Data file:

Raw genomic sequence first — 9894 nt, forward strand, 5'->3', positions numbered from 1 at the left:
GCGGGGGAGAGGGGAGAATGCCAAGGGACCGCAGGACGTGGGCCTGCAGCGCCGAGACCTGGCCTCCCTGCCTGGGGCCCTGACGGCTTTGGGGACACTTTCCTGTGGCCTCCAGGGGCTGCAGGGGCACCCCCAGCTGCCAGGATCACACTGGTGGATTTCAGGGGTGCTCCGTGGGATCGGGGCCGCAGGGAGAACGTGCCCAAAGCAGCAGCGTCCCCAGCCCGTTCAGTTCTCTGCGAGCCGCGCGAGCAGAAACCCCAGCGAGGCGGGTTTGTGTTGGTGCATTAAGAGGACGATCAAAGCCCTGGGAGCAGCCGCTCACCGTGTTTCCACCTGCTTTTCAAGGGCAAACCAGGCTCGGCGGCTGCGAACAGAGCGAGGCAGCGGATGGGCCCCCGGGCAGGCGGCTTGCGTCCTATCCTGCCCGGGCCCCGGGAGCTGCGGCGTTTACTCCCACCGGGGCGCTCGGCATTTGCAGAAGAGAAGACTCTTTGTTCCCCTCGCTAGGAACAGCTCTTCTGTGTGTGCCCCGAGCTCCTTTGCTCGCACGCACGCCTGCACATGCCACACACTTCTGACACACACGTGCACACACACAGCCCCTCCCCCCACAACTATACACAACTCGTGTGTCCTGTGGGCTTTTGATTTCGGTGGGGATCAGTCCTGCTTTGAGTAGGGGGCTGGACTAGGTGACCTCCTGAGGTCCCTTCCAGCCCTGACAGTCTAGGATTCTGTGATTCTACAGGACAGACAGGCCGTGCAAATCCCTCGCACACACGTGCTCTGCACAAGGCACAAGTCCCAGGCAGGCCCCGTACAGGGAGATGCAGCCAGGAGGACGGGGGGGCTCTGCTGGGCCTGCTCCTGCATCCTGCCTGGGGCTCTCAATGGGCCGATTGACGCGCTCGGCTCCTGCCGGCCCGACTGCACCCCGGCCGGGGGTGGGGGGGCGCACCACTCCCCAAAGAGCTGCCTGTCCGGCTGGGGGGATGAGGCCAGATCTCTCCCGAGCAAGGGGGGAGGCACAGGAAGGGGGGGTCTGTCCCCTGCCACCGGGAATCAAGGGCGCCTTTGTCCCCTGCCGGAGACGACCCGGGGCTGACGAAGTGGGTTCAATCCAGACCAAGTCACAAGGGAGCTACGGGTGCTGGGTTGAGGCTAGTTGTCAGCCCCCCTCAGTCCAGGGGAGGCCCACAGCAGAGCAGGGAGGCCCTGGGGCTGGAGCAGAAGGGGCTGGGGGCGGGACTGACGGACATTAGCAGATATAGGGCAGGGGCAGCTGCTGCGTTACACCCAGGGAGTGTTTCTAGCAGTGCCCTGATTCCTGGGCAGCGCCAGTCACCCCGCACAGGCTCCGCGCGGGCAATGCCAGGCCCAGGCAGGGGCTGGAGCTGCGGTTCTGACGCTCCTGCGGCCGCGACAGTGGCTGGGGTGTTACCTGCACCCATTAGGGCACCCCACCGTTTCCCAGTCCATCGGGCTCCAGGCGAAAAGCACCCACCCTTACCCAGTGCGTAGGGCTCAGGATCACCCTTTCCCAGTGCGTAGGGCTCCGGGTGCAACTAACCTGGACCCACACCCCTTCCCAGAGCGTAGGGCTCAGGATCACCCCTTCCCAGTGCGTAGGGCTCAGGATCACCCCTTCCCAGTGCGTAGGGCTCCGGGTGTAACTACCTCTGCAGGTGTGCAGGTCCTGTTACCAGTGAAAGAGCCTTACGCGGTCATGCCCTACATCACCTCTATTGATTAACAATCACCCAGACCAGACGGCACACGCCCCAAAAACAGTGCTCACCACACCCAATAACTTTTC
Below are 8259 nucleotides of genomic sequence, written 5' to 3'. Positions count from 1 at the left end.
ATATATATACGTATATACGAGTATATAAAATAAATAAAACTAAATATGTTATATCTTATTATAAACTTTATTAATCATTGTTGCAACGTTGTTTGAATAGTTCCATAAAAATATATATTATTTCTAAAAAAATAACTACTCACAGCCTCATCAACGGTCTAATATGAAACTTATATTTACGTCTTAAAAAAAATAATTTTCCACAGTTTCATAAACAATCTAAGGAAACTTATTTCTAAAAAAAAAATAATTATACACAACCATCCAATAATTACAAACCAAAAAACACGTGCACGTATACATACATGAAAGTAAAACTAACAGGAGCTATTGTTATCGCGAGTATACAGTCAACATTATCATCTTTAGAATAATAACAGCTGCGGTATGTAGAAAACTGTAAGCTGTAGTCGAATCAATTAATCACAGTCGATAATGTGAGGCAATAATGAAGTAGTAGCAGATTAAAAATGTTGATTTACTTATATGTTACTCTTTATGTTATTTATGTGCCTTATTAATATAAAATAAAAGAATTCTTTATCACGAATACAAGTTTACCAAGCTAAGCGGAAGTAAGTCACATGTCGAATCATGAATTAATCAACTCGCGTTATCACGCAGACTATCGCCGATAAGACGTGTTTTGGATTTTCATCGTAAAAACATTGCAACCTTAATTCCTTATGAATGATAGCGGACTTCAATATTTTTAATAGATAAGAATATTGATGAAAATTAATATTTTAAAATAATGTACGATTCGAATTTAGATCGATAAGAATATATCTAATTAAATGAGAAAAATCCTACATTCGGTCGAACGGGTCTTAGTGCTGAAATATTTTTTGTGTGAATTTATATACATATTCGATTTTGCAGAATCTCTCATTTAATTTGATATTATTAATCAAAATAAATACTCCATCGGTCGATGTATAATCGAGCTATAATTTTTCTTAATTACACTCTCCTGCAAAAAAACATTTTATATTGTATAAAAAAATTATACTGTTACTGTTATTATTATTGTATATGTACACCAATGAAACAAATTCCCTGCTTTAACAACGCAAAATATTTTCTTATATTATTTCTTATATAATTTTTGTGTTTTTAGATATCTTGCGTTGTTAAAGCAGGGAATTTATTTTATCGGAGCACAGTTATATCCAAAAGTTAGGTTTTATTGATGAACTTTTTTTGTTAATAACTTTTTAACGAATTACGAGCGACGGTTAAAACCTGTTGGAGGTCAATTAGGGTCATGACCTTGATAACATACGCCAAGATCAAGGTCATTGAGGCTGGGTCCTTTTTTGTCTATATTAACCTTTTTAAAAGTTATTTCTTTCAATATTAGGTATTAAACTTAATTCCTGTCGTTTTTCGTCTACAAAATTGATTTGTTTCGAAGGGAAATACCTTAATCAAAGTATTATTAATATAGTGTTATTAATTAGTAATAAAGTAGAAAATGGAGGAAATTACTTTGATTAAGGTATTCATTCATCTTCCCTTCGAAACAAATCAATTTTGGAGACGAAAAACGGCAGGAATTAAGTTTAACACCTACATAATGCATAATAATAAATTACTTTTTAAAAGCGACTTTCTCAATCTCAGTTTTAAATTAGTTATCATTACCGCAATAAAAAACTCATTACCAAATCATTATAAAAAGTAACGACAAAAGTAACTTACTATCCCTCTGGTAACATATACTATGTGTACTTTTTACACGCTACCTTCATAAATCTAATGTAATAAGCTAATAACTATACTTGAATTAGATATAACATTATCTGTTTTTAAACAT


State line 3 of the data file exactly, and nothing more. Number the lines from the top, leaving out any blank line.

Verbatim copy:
Below are 8259 nucleotides of genomic sequence, written 5' to 3'. Positions count from 1 at the left end.